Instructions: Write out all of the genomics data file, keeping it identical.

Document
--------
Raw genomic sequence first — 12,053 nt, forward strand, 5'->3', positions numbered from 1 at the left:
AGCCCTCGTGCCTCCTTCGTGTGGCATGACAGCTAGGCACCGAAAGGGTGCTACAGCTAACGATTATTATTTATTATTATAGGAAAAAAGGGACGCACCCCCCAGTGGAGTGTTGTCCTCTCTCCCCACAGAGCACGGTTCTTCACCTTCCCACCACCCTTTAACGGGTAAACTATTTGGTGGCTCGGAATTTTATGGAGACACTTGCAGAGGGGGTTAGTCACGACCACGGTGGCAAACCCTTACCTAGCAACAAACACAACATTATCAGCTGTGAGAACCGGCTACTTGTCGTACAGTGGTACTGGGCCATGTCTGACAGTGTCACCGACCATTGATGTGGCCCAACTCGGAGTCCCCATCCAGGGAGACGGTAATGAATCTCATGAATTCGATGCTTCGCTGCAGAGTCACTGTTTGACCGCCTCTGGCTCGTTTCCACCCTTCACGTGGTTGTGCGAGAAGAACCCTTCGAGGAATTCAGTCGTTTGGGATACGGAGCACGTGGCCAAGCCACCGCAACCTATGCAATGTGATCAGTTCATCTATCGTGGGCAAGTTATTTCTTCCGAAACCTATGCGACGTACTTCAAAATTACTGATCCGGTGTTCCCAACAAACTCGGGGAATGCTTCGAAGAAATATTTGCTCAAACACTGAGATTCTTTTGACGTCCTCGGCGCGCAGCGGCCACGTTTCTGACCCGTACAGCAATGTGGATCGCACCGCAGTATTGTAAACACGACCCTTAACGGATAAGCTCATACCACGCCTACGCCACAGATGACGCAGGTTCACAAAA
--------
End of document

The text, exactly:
Raw genomic sequence first — 12,053 nt, forward strand, 5'->3', positions numbered from 1 at the left:
AGCCCTCGTGCCTCCTTCGTGTGGCATGACAGCTAGGCACCGAAAGGGTGCTACAGCTAACGATTATTATTTATTATTATAGGAAAAAAGGGACGCACCCCCCAGTGGAGTGTTGTCCTCTCTCCCCACAGAGCACGGTTCTTCACCTTCCCACCACCCTTTAACGGGTAAACTATTTGGTGGCTCGGAATTTTATGGAGACACTTGCAGAGGGGGTTAGTCACGACCACGGTGGCAAACCCTTACCTAGCAACAAACACAACATTATCAGCTGTGAGAACCGGCTACTTGTCGTACAGTGGTACTGGGCCATGTCTGACAGTGTCACCGACCATTGATGTGGCCCAACTCGGAGTCCCCATCCAGGGAGACGGTAATGAATCTCATGAATTCGATGCTTCGCTGCAGAGTCACTGTTTGACCGCCTCTGGCTCGTTTCCACCCTTCACGTGGTTGTGCGAGAAGAACCCTTCGAGGAATTCAGTCGTTTGGGATACGGAGCACGTGGCCAAGCCACCGCAACCTATGCAATGTGATCAGTTCATCTATCGTGGGCAAGTTATTTCTTCCGAAACCTATGCGACGTACTTCAAAATTACTGATCCGGTGTTCCCAACAAACTCGGGGAATGCTTCGAAGAAATATTTGCTCAAACACTGAGATTCTTTTGACGTCCTCGGCGCGCAGCGGCCACGTTTCTGACCCGTACAGCAATGTGGATCGCACCGCAGTATTGTAAACACGACCCTTAACGGATAAGCTCATACCACGCCTACGCCACAGATGACGCAGGTTCACAAAA